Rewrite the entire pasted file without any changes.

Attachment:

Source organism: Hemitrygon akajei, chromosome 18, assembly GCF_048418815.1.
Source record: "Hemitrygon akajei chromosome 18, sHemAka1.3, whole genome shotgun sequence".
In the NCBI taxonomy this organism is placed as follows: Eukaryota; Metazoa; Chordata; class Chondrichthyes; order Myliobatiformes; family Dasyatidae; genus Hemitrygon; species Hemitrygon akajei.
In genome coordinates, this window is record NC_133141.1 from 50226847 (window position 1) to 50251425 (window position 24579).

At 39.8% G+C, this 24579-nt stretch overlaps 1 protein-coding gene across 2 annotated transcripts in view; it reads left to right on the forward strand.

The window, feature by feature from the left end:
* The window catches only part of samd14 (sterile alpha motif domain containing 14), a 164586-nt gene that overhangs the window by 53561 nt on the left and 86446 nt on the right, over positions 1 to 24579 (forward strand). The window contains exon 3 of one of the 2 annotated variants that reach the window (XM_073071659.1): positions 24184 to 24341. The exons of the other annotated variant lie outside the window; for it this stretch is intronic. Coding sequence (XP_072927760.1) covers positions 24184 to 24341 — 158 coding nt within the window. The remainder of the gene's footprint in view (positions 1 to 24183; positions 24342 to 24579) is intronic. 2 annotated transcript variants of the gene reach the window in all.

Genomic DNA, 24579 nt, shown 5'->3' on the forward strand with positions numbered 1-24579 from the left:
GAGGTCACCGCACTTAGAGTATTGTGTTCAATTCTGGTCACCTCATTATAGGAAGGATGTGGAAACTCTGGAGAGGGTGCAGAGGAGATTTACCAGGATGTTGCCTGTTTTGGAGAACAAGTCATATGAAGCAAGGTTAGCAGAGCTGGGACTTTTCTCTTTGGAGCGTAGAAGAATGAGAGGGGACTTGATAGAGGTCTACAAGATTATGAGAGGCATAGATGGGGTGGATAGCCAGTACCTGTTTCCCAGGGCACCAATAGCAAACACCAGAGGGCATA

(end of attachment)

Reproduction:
Source organism: Hemitrygon akajei, chromosome 18, assembly GCF_048418815.1.
Source record: "Hemitrygon akajei chromosome 18, sHemAka1.3, whole genome shotgun sequence".
In the NCBI taxonomy this organism is placed as follows: Eukaryota; Metazoa; Chordata; class Chondrichthyes; order Myliobatiformes; family Dasyatidae; genus Hemitrygon; species Hemitrygon akajei.
In genome coordinates, this window is record NC_133141.1 from 50226847 (window position 1) to 50251425 (window position 24579).

At 39.8% G+C, this 24579-nt stretch overlaps 1 protein-coding gene across 2 annotated transcripts in view; it reads left to right on the forward strand.

The window, feature by feature from the left end:
* The window catches only part of samd14 (sterile alpha motif domain containing 14), a 164586-nt gene that overhangs the window by 53561 nt on the left and 86446 nt on the right, over positions 1 to 24579 (forward strand). The window contains exon 3 of one of the 2 annotated variants that reach the window (XM_073071659.1): positions 24184 to 24341. The exons of the other annotated variant lie outside the window; for it this stretch is intronic. Coding sequence (XP_072927760.1) covers positions 24184 to 24341 — 158 coding nt within the window. The remainder of the gene's footprint in view (positions 1 to 24183; positions 24342 to 24579) is intronic. 2 annotated transcript variants of the gene reach the window in all.

Genomic DNA, 24579 nt, shown 5'->3' on the forward strand with positions numbered 1-24579 from the left:
GAGGTCACCGCACTTAGAGTATTGTGTTCAATTCTGGTCACCTCATTATAGGAAGGATGTGGAAACTCTGGAGAGGGTGCAGAGGAGATTTACCAGGATGTTGCCTGTTTTGGAGAACAAGTCATATGAAGCAAGGTTAGCAGAGCTGGGACTTTTCTCTTTGGAGCGTAGAAGAATGAGAGGGGACTTGATAGAGGTCTACAAGATTATGAGAGGCATAGATGGGGTGGATAGCCAGTACCTGTTTCCCAGGGCACCAATAGCAAACACCAGAGGGCATA